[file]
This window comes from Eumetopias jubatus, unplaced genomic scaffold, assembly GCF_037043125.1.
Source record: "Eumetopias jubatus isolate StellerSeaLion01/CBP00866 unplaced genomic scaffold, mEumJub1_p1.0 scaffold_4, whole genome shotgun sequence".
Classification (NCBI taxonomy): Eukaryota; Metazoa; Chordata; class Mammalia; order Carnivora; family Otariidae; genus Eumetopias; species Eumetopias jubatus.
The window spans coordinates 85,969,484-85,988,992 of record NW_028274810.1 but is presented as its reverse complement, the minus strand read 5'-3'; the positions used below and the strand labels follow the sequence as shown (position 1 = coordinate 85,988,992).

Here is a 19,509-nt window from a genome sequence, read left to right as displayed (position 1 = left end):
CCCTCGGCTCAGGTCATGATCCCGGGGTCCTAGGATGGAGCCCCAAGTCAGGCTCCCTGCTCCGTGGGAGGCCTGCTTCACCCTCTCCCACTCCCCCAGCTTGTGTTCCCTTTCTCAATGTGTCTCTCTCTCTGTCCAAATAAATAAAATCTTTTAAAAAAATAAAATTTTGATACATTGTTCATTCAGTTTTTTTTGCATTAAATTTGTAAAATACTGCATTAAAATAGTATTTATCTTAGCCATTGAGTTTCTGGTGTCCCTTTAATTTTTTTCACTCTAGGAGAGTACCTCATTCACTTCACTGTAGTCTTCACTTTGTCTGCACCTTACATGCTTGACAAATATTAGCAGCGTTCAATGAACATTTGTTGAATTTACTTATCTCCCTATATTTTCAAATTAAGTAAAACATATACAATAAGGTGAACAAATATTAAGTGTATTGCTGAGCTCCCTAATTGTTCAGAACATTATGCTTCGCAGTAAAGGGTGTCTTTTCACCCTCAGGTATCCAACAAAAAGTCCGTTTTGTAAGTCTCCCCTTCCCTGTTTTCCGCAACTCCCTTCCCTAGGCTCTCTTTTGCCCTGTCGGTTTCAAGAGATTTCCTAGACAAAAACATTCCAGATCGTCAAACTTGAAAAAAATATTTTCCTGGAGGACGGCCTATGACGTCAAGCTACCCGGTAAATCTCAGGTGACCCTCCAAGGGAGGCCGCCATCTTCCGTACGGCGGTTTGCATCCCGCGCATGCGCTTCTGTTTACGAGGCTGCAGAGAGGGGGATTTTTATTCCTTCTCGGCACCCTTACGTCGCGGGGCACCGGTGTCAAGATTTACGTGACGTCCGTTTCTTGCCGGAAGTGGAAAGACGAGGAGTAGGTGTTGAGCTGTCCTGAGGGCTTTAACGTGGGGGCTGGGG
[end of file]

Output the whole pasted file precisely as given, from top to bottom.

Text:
This window comes from Eumetopias jubatus, unplaced genomic scaffold, assembly GCF_037043125.1.
Source record: "Eumetopias jubatus isolate StellerSeaLion01/CBP00866 unplaced genomic scaffold, mEumJub1_p1.0 scaffold_4, whole genome shotgun sequence".
Classification (NCBI taxonomy): Eukaryota; Metazoa; Chordata; class Mammalia; order Carnivora; family Otariidae; genus Eumetopias; species Eumetopias jubatus.
The window spans coordinates 85,969,484-85,988,992 of record NW_028274810.1 but is presented as its reverse complement, the minus strand read 5'-3'; the positions used below and the strand labels follow the sequence as shown (position 1 = coordinate 85,988,992).

Here is a 19,509-nt window from a genome sequence, read left to right as displayed (position 1 = left end):
CCCTCGGCTCAGGTCATGATCCCGGGGTCCTAGGATGGAGCCCCAAGTCAGGCTCCCTGCTCCGTGGGAGGCCTGCTTCACCCTCTCCCACTCCCCCAGCTTGTGTTCCCTTTCTCAATGTGTCTCTCTCTCTGTCCAAATAAATAAAATCTTTTAAAAAAATAAAATTTTGATACATTGTTCATTCAGTTTTTTTTGCATTAAATTTGTAAAATACTGCATTAAAATAGTATTTATCTTAGCCATTGAGTTTCTGGTGTCCCTTTAATTTTTTTCACTCTAGGAGAGTACCTCATTCACTTCACTGTAGTCTTCACTTTGTCTGCACCTTACATGCTTGACAAATATTAGCAGCGTTCAATGAACATTTGTTGAATTTACTTATCTCCCTATATTTTCAAATTAAGTAAAACATATACAATAAGGTGAACAAATATTAAGTGTATTGCTGAGCTCCCTAATTGTTCAGAACATTATGCTTCGCAGTAAAGGGTGTCTTTTCACCCTCAGGTATCCAACAAAAAGTCCGTTTTGTAAGTCTCCCCTTCCCTGTTTTCCGCAACTCCCTTCCCTAGGCTCTCTTTTGCCCTGTCGGTTTCAAGAGATTTCCTAGACAAAAACATTCCAGATCGTCAAACTTGAAAAAAATATTTTCCTGGAGGACGGCCTATGACGTCAAGCTACCCGGTAAATCTCAGGTGACCCTCCAAGGGAGGCCGCCATCTTCCGTACGGCGGTTTGCATCCCGCGCATGCGCTTCTGTTTACGAGGCTGCAGAGAGGGGGATTTTTATTCCTTCTCGGCACCCTTACGTCGCGGGGCACCGGTGTCAAGATTTACGTGACGTCCGTTTCTTGCCGGAAGTGGAAAGACGAGGAGTAGGTGTTGAGCTGTCCTGAGGGCTTTAACGTGGGGGCTGGGG